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Metro's Blue Line Turns 20 Today
20 years ago today, Metro's Blue Line opened, marking the return of public transit by rail to the city, and signaling the start of decades of change ahead to grow and develop the system's network of lines and trains.
Los Angeles in 1990 was a different place indeed, and the Blue Line--and Metro itself--was different, too. The Militant Angeleno remembers vividly being one of the few who gathered in Downtown to herald the opening of the line on this day 20 years ago:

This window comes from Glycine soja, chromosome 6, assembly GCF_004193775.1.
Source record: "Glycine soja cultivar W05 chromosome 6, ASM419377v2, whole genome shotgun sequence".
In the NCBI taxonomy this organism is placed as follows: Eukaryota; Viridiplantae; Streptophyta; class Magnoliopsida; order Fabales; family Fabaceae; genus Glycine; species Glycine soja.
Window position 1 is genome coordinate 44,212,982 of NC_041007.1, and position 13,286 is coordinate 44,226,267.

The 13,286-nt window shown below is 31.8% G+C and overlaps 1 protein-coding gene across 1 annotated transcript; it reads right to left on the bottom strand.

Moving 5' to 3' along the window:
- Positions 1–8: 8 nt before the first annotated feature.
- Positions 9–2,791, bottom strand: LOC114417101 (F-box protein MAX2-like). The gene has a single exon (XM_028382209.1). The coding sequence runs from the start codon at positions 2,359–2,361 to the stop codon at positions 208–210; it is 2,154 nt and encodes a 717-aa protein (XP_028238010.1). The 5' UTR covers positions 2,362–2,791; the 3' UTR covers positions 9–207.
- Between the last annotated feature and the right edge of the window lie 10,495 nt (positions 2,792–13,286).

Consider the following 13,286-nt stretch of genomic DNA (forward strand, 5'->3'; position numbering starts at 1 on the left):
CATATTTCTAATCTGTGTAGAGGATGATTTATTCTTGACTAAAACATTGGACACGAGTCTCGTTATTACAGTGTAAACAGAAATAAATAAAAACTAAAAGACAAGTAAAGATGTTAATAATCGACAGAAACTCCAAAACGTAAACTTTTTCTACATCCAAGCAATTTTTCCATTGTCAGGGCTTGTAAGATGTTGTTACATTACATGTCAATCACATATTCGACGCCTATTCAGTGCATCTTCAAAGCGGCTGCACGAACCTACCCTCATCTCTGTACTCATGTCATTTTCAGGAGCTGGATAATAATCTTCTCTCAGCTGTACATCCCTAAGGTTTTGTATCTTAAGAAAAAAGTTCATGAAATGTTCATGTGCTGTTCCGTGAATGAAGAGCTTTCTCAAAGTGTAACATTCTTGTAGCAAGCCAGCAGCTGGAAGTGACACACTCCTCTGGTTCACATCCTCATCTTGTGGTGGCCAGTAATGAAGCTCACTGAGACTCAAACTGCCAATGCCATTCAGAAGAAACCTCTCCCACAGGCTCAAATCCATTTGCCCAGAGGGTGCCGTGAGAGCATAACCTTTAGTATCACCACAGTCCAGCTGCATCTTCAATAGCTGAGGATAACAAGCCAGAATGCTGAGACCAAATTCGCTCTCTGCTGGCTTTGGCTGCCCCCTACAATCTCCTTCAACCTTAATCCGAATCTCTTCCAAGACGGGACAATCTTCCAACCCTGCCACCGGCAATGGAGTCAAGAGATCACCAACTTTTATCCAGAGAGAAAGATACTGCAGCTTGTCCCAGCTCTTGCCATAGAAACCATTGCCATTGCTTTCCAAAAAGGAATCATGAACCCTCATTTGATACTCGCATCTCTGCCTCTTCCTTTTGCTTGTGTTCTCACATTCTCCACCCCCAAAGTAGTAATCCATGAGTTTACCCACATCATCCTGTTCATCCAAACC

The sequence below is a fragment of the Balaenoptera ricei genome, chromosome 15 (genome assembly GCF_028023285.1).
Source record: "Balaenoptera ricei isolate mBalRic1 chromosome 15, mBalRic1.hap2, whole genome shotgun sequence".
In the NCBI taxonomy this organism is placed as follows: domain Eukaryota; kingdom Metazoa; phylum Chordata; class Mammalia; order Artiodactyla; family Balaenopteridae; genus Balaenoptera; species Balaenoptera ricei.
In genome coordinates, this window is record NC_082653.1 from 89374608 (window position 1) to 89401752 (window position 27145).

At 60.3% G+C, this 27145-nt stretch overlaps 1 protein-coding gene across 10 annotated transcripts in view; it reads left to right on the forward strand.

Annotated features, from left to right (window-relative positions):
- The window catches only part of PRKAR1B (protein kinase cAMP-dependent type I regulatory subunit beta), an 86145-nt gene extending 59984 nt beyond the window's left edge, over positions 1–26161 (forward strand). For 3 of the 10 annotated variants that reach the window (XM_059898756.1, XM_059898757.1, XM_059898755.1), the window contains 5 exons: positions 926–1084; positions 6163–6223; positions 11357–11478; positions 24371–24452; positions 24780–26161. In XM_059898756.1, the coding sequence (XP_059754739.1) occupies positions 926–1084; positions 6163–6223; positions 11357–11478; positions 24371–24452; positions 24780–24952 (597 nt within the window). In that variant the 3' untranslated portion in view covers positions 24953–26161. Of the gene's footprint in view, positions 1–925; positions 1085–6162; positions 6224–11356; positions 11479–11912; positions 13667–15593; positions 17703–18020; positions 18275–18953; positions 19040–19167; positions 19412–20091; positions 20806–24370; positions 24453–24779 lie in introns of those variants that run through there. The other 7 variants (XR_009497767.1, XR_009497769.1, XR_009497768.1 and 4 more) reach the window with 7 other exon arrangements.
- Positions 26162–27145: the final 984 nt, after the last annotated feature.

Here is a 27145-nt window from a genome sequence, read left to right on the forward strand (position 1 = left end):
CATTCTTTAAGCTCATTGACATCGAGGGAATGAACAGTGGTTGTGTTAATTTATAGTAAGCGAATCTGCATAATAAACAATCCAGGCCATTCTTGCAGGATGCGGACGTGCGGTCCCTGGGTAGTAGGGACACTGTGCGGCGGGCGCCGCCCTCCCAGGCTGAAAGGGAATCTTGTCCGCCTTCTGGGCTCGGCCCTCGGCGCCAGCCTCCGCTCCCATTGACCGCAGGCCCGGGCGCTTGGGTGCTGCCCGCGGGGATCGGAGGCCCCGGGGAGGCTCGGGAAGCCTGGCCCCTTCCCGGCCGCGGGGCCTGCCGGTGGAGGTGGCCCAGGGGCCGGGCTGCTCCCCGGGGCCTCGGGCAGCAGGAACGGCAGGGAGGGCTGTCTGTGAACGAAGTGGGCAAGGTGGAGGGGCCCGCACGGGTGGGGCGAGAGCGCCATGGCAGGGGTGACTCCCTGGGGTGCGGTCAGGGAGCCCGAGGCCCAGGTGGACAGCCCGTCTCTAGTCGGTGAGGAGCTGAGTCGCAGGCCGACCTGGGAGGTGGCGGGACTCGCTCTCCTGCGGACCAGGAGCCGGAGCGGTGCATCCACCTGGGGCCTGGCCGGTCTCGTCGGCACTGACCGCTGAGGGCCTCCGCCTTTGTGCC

On Blue Line opening day, the line was only 19.5 miles long - only the section between the Pico and Anaheim stations was in operation (The Long Beach loop would open in September '90 and the underground section to 7th/Metro Center opened in Feb '91). The fares were free for the first two weeks, and afterward were only $1.10 (A 40-cent increase in 20 years? Compare that to the increase of gas prices since then - $1.16/gal vs. $3.07/gal today. Not bad when you think about it, so quit yer bitching, BRU drones). The area around Pico Station was a bleak industrial zone. No Staples Center, the Convention Center had not been expanded yet, and certainly no condos, restaurants or LA Live. In fact, tell someone 20 years ago about that and you'd get laughed at!
Since then we've seen the city change, and we're on the verge of digging down to put in more rail that links the center to the sea. Happy Birthday, Blue Line!